By Jason Menard
Generally, to run a government, you need your finger on the pulse of the populace. However, Dalton McGuinty and the Ontario Liberals’ style of governance has seen that same finger used to point out blame at each an every opportunity.
To date, the modus operandi of the Ontario platform has been to find the best scapegoat and deflect criticism. But when you build your foundation on shifting blame, can you really be surprised when the whole house collapses?
Now that the statute of limitations on blaming the Harris/Eves government for all the provinces ills has expired, McGuinty has found a new target towards which to deflect criticism – the federal Liberals. Whether it’s the variance in gas prices in Ontario or the injustices of an allegedly unfair equalization program, McGuinty has worked hard to demonize the federal Liberals and cast them as the source of many of the provinces ills.
While the “I’m doing the best with what I can” platform may work in some cases, it can be a fatal recipe when you’re casting blame within the same family. Like it or not, the average voter sees little difference between the federal and provincial bodies of the respective Parties. And, for the most part, the defining policies and beliefs that guide these Parties is the same.
So, when you’re all painted with the same colour, why would you be surprised when your differences all begin to blend together? Instead of tearing each other apart, Liberal supporters of both the federal and provincial variety need to understand that to ensure the continued strength and political success that the Party has enjoyed, it needs to work to support one another. Essentially, whether you’re on the Varsity squad or in the Juvee ranks, you have to remember that you’re pulling on the same sweater and playing for the same team.
While McGuinty may have able to ride his focus on Ontario’s gap between what we contribute to the nation and what we receive in return to improved short-term ratings, has that been done at the long-term expense of undermining Party credibility?
Of course, this isn’t a one-sided argument. Ontario is arguably the most important province when it comes to deciding who wins federal elections. The composition of the existing minority government just goes to prove the power that Ontario can wield over the nation. As such, it’s imperative for Prime Minister Paul Martin and the federal Liberals to patch up the Party’s differences to present a more unified front going forward.
The federal Liberals can’t afford to look down their noses at provincial politics. They can’t run the risk of treating McGuinty as nothing more than an uppity kid brother who doesn’t know his place in the pecking order. His arguments need to be respected and action has to be taken if they want to continue to obtain the overwhelming support that the province has given to them.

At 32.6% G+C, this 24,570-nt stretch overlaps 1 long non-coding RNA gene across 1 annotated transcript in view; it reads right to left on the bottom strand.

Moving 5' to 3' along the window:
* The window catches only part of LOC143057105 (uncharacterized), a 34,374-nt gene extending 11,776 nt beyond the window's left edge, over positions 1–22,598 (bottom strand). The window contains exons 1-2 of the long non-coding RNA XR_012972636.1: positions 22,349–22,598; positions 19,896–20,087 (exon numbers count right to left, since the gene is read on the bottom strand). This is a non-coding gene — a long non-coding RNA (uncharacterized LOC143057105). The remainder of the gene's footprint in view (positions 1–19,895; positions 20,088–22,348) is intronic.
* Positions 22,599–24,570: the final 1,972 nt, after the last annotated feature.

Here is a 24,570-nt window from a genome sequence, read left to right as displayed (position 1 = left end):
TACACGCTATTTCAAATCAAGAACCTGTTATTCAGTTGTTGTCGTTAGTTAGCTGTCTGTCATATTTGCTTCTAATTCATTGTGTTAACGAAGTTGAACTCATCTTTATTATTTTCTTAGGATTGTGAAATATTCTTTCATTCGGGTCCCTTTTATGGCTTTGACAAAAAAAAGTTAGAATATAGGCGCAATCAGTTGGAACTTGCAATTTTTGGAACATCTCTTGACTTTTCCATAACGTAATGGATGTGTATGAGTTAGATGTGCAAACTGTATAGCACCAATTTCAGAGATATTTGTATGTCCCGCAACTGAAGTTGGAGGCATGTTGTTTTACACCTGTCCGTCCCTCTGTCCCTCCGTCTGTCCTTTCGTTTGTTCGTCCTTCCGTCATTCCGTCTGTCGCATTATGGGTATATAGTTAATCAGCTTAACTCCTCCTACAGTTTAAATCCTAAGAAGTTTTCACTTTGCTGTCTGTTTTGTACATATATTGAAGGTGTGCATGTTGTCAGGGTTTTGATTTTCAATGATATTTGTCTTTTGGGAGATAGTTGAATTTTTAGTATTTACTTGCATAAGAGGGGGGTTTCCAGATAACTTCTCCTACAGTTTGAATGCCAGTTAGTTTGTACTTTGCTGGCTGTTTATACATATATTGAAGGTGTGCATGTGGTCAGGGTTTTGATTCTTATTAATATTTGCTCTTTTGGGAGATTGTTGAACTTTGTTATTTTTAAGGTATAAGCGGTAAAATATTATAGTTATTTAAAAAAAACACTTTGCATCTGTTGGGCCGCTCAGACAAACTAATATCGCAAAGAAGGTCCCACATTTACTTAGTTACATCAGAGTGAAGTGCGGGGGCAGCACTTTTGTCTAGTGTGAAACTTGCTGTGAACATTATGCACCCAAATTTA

But, while the risk is there, the lack of strong, powerful alternatives in the federal ranks means that there’s a little more wiggle room. At the provincial level, there is no such room. Despite being trounced in the last election, the Conservative party has enjoyed recent support. And the NDP remains a viable choice for those finding themselves on the centre-left range of the political spectrum. In fact, in 2004 the Hamilton East riding went overwhelmingly NDP (63.6 per cent) in its by-election to replace the seat vacated by the passing of Liberal Dominic Agostino.
Unfortunately, a significant number of people in our society don’t get to know their individual representatives or appreciate the unique aspects of each candidate’s platform and beliefs. They look to the example set by the Party leaders and the generic stances and beliefs that the Party is known for when it comes to casting their ballots. As such, how can confidence in a particular Party not be undermined when the respective wings can’t co-exist to get their house in order?
By targeting criticism at his federal brethren, McGuinty is essentially cutting of his nose to spite his face and runs the risk of cannibalizing votes in future elections. By undermining the credibility and integrity of the federal Party, McGuinty runs the very real risk that electors will apply those negative Liberal feelings to the provincial ranks.
It’s the basic laws of nature – when you annoy those who are farther up the food chain and nip at the bigger fish, you often end up finding your way to extinction.
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